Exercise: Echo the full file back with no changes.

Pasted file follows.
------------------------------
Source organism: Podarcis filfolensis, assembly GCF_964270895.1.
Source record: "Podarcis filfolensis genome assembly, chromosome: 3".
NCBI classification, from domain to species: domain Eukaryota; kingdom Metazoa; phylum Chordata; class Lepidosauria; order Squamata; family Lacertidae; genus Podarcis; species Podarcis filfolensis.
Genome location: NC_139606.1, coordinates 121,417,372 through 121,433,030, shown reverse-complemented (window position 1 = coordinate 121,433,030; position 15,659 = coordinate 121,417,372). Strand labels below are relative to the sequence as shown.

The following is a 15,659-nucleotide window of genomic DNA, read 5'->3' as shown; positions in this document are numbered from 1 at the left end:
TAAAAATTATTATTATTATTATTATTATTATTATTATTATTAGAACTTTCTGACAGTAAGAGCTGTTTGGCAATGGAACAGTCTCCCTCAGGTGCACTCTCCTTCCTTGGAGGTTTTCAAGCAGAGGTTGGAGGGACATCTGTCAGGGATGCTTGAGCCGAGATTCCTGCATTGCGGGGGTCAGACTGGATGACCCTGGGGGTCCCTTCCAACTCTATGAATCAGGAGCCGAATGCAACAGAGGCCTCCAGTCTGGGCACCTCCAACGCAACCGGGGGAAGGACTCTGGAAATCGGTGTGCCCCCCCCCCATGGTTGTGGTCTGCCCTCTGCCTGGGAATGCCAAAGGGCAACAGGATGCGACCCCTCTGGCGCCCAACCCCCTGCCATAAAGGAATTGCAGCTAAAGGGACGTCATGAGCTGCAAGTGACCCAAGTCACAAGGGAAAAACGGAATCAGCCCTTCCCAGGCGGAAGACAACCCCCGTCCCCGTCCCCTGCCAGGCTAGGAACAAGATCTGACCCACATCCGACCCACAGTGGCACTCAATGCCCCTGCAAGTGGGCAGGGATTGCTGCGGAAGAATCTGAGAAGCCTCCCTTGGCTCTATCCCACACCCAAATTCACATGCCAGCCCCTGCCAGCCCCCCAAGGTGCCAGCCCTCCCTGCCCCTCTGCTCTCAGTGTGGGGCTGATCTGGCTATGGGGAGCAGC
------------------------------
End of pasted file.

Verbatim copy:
Source organism: Podarcis filfolensis, assembly GCF_964270895.1.
Source record: "Podarcis filfolensis genome assembly, chromosome: 3".
NCBI classification, from domain to species: domain Eukaryota; kingdom Metazoa; phylum Chordata; class Lepidosauria; order Squamata; family Lacertidae; genus Podarcis; species Podarcis filfolensis.
Genome location: NC_139606.1, coordinates 121,417,372 through 121,433,030, shown reverse-complemented (window position 1 = coordinate 121,433,030; position 15,659 = coordinate 121,417,372). Strand labels below are relative to the sequence as shown.

The following is a 15,659-nucleotide window of genomic DNA, read 5'->3' as shown; positions in this document are numbered from 1 at the left end:
TAAAAATTATTATTATTATTATTATTATTATTATTATTATTAGAACTTTCTGACAGTAAGAGCTGTTTGGCAATGGAACAGTCTCCCTCAGGTGCACTCTCCTTCCTTGGAGGTTTTCAAGCAGAGGTTGGAGGGACATCTGTCAGGGATGCTTGAGCCGAGATTCCTGCATTGCGGGGGTCAGACTGGATGACCCTGGGGGTCCCTTCCAACTCTATGAATCAGGAGCCGAATGCAACAGAGGCCTCCAGTCTGGGCACCTCCAACGCAACCGGGGGAAGGACTCTGGAAATCGGTGTGCCCCCCCCCCATGGTTGTGGTCTGCCCTCTGCCTGGGAATGCCAAAGGGCAACAGGATGCGACCCCTCTGGCGCCCAACCCCCTGCCATAAAGGAATTGCAGCTAAAGGGACGTCATGAGCTGCAAGTGACCCAAGTCACAAGGGAAAAACGGAATCAGCCCTTCCCAGGCGGAAGACAACCCCCGTCCCCGTCCCCTGCCAGGCTAGGAACAAGATCTGACCCACATCCGACCCACAGTGGCACTCAATGCCCCTGCAAGTGGGCAGGGATTGCTGCGGAAGAATCTGAGAAGCCTCCCTTGGCTCTATCCCACACCCAAATTCACATGCCAGCCCCTGCCAGCCCCCCAAGGTGCCAGCCCTCCCTGCCCCTCTGCTCTCAGTGTGGGGCTGATCTGGCTATGGGGAGCAGC